Most participants felt that while some may benefit more from the increased opportunities of learning the subjects in English, other students may need to use their mother tongues. Many agreed that the decision to abolish the policy of teaching Science and Mathematics in English was made without adequate consultation from academicians and the public.
WOU Deputy Vice Chancellor Unni Kumaran Menon said the government should listen to the people rather than make policies on their own. He called for a separation of the education policy from political influence, and for the formation of a Commission of Education to oversee educational policies.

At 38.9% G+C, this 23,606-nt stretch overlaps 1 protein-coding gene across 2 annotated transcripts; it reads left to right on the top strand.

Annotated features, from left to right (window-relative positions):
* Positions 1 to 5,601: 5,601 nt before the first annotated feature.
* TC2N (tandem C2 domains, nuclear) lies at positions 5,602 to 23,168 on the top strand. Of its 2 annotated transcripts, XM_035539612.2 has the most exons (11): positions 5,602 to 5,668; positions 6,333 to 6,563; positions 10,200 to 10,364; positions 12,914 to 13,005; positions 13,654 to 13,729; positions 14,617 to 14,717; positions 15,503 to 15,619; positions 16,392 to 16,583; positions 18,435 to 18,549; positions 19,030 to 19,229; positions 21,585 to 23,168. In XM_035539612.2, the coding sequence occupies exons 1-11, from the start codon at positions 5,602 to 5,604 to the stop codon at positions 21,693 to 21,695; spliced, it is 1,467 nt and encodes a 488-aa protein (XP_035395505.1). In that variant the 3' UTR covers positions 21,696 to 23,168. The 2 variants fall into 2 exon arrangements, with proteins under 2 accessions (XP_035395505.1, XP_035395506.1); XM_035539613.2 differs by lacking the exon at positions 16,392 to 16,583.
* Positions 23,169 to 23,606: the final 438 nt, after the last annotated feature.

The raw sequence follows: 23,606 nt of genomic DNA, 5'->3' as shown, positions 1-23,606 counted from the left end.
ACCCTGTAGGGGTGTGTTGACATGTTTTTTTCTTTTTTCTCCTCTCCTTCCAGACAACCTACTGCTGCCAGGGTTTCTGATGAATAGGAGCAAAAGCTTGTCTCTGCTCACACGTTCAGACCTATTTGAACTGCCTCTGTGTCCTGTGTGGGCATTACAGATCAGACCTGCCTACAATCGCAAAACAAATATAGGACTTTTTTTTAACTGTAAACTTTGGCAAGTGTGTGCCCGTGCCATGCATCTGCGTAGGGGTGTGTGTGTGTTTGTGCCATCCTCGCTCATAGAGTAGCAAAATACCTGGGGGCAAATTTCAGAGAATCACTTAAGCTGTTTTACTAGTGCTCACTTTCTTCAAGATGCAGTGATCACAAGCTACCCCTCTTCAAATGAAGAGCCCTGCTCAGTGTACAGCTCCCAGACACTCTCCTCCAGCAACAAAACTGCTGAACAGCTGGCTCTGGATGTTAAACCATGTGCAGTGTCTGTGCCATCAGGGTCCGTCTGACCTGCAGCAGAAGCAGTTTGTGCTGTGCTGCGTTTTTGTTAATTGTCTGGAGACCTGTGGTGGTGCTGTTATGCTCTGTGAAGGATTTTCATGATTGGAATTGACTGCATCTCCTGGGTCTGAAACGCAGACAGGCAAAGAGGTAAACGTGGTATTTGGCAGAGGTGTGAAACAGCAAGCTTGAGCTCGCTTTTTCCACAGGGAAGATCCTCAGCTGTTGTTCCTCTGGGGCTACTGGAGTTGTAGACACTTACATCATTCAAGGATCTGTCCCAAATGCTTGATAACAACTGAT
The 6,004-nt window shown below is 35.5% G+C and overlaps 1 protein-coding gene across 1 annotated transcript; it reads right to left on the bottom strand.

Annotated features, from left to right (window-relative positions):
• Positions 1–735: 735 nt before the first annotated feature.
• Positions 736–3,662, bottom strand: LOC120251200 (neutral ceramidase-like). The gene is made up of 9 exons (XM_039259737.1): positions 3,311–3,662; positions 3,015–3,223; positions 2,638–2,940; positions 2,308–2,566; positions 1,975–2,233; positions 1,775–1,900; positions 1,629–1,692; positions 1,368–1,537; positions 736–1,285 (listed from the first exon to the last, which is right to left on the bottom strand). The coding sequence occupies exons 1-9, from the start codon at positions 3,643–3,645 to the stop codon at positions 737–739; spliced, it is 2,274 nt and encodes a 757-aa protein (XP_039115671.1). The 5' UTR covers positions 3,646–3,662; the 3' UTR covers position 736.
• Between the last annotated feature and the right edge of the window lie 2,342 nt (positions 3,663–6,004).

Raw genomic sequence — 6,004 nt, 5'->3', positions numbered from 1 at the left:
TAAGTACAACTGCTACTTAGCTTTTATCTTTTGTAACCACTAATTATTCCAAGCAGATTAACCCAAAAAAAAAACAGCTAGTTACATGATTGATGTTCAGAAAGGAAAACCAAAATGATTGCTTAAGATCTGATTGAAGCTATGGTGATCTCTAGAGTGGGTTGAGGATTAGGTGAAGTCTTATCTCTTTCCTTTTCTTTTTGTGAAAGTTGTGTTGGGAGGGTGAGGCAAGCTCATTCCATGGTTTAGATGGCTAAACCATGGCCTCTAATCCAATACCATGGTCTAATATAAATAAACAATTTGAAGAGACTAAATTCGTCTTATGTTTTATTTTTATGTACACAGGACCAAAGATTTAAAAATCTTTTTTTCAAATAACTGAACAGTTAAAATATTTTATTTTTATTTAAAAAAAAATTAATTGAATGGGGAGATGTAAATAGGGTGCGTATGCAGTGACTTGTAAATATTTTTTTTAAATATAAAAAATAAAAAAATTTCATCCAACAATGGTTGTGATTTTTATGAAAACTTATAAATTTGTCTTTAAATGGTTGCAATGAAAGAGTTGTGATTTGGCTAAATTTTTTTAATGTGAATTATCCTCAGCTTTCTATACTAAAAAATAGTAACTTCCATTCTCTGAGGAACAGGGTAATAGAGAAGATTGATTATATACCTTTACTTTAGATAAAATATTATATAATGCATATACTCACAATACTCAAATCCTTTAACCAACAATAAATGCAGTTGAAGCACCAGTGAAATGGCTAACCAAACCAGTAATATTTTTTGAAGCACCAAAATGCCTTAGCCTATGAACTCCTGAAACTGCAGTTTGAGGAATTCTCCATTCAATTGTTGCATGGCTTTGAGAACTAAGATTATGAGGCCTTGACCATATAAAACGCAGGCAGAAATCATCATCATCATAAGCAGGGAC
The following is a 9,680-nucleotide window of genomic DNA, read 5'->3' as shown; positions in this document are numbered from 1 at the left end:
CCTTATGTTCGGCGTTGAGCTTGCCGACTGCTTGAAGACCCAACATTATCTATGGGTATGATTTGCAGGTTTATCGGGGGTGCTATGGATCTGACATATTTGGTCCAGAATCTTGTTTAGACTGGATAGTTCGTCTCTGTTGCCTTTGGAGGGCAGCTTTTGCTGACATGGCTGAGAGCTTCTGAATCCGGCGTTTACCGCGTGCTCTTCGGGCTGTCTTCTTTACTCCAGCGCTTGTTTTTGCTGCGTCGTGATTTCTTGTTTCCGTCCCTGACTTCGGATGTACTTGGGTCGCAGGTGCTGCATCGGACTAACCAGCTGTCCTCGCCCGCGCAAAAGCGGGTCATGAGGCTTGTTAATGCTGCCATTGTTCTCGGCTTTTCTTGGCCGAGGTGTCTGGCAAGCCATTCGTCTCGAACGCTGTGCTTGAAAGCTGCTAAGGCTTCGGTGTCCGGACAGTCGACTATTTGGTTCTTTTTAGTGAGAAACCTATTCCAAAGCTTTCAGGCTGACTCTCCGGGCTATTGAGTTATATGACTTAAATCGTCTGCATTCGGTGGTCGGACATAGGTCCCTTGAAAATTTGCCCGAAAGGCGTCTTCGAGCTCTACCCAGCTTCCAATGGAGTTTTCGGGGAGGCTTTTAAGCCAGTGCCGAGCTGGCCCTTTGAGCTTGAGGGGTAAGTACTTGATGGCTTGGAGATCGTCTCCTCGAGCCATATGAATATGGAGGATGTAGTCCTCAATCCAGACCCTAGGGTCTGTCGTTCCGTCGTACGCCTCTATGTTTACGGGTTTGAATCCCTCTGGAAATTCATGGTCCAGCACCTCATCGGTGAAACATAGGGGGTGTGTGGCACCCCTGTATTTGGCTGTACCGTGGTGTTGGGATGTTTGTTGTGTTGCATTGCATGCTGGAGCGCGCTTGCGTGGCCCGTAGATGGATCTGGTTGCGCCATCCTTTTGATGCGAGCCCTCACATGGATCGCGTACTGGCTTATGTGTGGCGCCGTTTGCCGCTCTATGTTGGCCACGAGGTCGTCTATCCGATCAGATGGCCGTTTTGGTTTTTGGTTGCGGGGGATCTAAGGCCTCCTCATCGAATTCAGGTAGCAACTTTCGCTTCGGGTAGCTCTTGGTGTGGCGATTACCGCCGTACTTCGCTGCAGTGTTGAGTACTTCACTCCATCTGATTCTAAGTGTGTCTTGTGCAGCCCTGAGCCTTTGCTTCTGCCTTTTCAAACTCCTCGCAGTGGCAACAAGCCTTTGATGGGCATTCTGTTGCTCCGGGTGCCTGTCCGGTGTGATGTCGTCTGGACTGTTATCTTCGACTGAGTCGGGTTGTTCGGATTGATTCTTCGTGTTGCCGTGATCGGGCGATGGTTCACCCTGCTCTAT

A few felt the failure of the policy of teaching Science and Mathematics in English to improve the standard of English was due to poor implementation of the policy rather than the wrong choice of policy. Prof Kuldip lamented on the poor quality of teaching in Malaysia and the need for better education standards and implementation.
Prof John Arul said the quality of education was a more important issue than the actual choice of language of instruction. He reminded that the primary purpose of teaching Science and Mathematics in English was not to improve English standards, but to allow better access to the fields of Science and Mathematics which see ongoing research and developments in English.
About 30 people, including from the academia, schools, NGOs and the government sector, attended the roundtable discussion.